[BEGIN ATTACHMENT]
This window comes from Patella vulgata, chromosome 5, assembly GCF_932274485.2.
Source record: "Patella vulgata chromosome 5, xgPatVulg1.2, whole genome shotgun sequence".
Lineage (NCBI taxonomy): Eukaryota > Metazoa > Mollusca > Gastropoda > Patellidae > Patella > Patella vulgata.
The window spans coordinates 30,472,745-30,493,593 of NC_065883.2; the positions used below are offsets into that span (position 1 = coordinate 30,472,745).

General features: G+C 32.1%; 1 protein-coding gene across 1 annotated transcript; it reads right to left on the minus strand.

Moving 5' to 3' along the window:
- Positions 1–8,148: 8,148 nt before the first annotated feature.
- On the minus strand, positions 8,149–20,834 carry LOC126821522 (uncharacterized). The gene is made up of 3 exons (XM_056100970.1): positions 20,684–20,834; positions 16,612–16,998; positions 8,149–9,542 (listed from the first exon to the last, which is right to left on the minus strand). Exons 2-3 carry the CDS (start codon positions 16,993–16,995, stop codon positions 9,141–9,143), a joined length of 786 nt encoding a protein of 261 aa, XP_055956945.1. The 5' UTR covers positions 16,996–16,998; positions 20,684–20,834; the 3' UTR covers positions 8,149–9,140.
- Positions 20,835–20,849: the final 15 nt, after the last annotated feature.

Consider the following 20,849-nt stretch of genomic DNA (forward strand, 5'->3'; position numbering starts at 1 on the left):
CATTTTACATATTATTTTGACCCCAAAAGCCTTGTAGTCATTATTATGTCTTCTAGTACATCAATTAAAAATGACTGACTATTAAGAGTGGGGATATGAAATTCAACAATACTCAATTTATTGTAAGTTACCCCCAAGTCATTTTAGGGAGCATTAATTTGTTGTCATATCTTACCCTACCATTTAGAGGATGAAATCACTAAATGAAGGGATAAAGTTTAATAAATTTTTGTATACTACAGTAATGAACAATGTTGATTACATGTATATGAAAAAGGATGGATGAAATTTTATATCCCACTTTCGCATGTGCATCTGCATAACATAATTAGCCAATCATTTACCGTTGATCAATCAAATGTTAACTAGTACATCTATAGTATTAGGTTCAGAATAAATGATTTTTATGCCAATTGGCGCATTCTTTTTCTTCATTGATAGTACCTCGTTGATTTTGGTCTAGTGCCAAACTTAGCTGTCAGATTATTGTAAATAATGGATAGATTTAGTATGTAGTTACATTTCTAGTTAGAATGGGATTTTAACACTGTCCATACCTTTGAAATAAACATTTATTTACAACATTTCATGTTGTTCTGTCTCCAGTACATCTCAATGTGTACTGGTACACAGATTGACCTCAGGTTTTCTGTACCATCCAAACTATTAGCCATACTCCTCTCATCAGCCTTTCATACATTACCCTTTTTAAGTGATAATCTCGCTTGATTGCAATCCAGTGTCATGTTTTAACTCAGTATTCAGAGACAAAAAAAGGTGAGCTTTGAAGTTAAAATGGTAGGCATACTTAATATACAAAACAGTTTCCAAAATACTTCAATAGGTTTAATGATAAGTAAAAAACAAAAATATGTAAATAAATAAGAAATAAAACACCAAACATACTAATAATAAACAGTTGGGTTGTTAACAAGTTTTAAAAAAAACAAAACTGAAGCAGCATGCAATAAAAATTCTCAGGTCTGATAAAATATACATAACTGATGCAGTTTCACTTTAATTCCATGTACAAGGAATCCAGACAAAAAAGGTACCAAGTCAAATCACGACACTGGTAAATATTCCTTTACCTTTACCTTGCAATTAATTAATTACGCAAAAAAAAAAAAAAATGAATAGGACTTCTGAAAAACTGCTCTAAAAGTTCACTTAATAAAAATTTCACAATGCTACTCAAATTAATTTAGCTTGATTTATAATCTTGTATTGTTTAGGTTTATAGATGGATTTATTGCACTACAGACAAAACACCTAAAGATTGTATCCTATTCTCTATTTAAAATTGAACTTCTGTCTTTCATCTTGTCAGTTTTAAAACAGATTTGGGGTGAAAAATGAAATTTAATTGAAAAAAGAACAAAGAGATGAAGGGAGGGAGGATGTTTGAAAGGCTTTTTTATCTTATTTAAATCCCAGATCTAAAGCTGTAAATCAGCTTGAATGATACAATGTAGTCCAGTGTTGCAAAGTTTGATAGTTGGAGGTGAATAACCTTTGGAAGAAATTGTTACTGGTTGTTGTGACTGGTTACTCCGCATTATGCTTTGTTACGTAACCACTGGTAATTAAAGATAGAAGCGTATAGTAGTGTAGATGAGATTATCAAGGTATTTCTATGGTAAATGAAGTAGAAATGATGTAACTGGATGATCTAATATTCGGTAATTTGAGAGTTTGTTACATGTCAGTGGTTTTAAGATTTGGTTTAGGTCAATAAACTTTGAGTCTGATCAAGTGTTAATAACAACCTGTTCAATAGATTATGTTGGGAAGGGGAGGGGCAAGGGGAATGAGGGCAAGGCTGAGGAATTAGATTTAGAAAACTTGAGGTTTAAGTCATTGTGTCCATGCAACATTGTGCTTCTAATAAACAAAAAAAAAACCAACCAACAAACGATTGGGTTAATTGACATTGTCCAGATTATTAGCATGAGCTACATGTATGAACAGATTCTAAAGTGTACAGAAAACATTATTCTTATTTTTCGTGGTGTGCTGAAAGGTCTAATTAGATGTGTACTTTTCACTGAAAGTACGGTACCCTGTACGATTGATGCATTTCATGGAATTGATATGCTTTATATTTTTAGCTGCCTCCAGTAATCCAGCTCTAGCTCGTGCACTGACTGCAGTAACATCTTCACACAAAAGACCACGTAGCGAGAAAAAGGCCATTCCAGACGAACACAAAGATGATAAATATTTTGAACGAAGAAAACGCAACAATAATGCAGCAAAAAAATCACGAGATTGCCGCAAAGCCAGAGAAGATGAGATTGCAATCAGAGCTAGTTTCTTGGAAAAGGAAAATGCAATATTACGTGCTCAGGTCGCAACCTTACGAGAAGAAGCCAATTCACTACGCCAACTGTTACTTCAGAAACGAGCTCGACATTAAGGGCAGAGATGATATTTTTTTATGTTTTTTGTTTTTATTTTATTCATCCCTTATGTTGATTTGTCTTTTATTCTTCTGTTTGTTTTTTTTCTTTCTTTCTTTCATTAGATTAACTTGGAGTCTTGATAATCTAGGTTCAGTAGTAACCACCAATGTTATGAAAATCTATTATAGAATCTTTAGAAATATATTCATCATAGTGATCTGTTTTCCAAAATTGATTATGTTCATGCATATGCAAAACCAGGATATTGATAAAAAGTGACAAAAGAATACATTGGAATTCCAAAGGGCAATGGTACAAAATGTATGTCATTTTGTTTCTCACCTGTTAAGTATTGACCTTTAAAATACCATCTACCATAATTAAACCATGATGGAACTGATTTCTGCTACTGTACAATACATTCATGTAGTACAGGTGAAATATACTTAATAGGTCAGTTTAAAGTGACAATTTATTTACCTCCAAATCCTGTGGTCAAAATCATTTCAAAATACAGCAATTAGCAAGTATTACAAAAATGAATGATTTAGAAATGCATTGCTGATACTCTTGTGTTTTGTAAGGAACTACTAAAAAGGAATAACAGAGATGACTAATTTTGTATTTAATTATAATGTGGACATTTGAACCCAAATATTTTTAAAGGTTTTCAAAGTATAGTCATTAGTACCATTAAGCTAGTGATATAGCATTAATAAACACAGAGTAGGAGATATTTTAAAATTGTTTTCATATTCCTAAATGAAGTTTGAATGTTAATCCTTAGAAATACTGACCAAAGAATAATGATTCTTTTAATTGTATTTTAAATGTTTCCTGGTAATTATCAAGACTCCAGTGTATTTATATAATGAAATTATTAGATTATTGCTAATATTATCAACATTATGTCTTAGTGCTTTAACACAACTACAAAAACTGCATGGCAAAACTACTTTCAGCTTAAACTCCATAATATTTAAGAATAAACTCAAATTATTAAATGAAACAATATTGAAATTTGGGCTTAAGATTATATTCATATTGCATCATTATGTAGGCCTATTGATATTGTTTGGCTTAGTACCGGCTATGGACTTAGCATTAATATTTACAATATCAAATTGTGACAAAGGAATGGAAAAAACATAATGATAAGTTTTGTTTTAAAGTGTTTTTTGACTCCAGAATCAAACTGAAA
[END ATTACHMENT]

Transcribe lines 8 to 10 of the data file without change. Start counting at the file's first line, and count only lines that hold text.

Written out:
- On the minus strand, positions 8,149–20,834 carry LOC126821522 (uncharacterized). The gene is made up of 3 exons (XM_056100970.1): positions 20,684–20,834; positions 16,612–16,998; positions 8,149–9,542 (listed from the first exon to the last, which is right to left on the minus strand). Exons 2-3 carry the CDS (start codon positions 16,993–16,995, stop codon positions 9,141–9,143), a joined length of 786 nt encoding a protein of 261 aa, XP_055956945.1. The 5' UTR covers positions 16,996–16,998; positions 20,684–20,834; the 3' UTR covers positions 8,149–9,140.
- Positions 20,835–20,849: the final 15 nt, after the last annotated feature.

Consider the following 20,849-nt stretch of genomic DNA (forward strand, 5'->3'; position numbering starts at 1 on the left):